The Differences Between Infant And Adult Toothpastes
The primary dentition of children differs greatly from the adult’s dentition. These differences force to acquire different habits and objectives between adults and children. While in adults we seek a thorough cleaning of the teeth, in children we focus on caring for and respecting the still immature oral cavity . Therefore, toothpastes must be fully adapted to these differences.
The most important concern when developing a new infant toothpaste revolves around a mineral, fluoride . This can be added to the paste in the form of different active ingredients: sodium fluoride, sodium monofluorophosphate, amine fluoride or stannous fluoride.
Fluoride is an essential mineral for the structure of teeth and bones. In addition, it is known to have a blocking effect on the formation of caries. However, its excess can cause the appearance of dental fluorosis . Fluorosis is a pathology that usually appears in children up to 8 years old and that causes stains and / or stretch marks in the teeth.
For fluoride to have anti-caries activity, it is essential that it be released from its molecule and remain as a fluoride ion . At this point the rest of the ingredients that form the toothpaste acquire great importance, since they can alter or block their release. A clear example of this problem is the binding of fluorides together with an abrasive, calcium carbonate. Calcium is able to react with fluoride, forming calcium fluoride and preventing its action. For this reason, many toothpastes are now used with silicon-based abrasives.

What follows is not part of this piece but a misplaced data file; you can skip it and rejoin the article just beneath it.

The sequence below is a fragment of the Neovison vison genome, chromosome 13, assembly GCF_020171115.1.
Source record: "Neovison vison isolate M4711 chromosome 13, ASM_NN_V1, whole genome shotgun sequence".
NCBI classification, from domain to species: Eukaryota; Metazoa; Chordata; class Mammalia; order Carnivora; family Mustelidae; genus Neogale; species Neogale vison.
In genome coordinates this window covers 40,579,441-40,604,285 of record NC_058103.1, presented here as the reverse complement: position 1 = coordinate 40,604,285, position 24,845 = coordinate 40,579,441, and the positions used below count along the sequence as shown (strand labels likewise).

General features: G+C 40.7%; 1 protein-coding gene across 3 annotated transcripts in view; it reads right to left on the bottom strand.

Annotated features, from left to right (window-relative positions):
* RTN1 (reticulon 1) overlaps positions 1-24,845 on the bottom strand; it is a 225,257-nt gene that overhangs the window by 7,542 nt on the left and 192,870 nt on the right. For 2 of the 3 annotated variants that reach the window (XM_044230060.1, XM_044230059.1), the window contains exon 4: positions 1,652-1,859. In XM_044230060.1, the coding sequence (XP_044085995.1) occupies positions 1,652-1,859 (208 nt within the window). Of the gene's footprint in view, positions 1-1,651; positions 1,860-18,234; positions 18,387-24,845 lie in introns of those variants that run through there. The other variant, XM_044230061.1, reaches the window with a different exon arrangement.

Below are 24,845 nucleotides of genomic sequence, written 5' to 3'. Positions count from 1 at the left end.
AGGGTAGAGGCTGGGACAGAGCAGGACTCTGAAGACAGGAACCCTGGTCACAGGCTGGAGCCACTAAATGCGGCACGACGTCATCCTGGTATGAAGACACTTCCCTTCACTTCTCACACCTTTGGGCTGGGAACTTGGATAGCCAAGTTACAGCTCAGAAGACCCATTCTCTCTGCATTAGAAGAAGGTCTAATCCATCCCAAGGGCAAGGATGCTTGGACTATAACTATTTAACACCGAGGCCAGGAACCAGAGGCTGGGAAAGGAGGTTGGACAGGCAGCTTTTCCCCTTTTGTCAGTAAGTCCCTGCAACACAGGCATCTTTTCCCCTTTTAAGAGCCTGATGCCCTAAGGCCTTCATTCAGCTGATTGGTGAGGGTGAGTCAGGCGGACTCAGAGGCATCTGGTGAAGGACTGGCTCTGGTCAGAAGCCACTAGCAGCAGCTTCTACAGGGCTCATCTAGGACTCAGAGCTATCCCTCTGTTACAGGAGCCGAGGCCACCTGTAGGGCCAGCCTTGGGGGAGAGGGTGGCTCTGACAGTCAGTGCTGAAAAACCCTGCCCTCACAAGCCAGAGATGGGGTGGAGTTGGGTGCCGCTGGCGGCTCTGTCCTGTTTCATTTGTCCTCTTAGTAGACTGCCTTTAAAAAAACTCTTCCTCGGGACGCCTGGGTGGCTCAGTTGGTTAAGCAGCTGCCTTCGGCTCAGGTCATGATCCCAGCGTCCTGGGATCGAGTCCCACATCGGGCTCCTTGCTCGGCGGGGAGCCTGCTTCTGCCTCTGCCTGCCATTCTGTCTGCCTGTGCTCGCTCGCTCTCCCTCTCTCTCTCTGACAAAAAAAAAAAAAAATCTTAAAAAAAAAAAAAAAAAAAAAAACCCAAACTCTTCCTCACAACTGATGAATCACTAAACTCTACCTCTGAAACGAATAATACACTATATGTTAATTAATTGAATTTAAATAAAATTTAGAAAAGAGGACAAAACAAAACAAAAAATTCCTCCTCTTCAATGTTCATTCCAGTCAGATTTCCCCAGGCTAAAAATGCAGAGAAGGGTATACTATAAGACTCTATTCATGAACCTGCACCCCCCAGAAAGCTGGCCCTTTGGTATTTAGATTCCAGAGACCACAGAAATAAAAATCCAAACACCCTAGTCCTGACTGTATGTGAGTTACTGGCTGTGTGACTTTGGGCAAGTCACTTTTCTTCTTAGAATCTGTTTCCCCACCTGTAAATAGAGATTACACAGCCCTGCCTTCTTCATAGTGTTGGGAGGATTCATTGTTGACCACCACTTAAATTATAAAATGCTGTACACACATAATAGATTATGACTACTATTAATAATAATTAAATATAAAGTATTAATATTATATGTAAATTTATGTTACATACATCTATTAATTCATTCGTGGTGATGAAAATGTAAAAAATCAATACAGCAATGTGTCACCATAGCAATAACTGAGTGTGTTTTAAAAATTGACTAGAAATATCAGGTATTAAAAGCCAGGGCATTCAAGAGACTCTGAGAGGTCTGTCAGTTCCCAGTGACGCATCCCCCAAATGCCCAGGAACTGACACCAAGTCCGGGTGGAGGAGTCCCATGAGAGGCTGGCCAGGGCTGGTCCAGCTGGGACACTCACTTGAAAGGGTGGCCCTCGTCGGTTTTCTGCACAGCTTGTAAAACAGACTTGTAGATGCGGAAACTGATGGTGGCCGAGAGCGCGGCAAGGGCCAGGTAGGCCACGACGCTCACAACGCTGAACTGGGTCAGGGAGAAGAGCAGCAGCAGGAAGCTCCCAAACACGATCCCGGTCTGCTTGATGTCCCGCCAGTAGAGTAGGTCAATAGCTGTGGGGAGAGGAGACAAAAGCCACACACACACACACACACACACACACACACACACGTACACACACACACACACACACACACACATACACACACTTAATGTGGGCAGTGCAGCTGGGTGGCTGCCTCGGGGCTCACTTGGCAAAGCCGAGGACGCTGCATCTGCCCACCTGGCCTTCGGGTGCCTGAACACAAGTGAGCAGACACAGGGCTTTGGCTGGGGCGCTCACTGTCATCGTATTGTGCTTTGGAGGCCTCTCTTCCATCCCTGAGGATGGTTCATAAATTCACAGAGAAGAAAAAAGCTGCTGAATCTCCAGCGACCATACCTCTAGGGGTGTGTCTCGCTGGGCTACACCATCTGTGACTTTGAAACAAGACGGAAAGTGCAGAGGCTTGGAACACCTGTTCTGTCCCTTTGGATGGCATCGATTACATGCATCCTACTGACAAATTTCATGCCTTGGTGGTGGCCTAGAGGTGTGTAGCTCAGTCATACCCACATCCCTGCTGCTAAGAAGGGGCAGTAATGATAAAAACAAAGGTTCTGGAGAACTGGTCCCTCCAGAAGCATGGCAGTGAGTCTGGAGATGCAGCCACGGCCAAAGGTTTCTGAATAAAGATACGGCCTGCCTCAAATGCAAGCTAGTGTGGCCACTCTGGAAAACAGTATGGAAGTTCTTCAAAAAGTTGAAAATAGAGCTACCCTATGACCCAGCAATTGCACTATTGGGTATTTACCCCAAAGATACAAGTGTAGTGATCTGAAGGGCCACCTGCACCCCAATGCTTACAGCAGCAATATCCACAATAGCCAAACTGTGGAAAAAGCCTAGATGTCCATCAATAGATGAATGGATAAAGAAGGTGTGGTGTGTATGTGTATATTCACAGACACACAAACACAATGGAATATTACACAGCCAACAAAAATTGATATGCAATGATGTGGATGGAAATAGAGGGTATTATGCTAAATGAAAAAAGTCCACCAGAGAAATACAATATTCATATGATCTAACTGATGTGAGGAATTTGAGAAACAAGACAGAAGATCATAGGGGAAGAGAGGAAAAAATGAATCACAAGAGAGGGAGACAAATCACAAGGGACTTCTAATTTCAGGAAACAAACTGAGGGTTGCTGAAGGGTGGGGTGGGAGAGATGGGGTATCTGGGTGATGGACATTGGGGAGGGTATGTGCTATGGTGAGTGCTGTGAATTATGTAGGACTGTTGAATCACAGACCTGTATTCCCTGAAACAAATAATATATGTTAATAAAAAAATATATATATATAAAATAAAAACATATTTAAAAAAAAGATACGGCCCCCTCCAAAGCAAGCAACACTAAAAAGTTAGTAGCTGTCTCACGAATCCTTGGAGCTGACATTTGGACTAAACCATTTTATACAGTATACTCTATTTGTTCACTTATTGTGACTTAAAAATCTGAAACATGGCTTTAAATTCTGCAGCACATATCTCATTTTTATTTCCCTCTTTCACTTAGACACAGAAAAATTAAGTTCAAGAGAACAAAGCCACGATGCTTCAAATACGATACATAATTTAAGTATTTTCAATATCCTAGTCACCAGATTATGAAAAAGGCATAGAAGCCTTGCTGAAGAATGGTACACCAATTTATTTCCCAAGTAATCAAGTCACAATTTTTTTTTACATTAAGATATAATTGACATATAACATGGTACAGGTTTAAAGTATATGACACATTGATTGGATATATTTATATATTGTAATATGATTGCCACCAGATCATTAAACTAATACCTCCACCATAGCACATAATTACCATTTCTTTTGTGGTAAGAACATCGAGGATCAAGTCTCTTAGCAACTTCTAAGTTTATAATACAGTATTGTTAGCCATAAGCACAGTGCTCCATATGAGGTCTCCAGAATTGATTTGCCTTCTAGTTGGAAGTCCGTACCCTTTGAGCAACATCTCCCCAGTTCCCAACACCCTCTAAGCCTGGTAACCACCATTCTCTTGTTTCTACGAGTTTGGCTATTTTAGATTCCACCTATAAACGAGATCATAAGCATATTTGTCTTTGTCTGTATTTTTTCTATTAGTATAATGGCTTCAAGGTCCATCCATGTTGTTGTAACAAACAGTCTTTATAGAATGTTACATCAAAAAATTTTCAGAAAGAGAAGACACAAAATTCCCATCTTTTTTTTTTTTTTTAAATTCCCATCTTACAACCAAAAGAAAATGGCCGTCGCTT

The second most important aspect in the formulation of infant toothpastes is relative to taste, smell, touch and visual appearance . It has been found that adapted toothpastes improve acceptability on the part of children, facilitating their use . Sensitivity and preference of flavors differs between adults and children. In the latter there is usually a preference for sweet flavors, indifference for salty and bitter and rejection for sour. As children grow, rejection of bitter tastes becomes increasingly important. However, it is necessary to reach a balance in this topic, since toothpastes with excessively pleasant flavors can be ingested with greater ease by children .
Finally, in children, the oral mucosa care is more important than the cleaning and care of the teeth. In this sense, infant toothpastes are formulated with very respectful ingredients that do not damage the oral cavity. As the child grows and the mucosa matures, the toothpastes also evolve into formats with greater cleaning capacity.
The selection of toothpaste for children should be based on the preferences of the child. A good experience in brushing is the best weapon for the development of good oral care habits that lead to oral health that lasts for many years .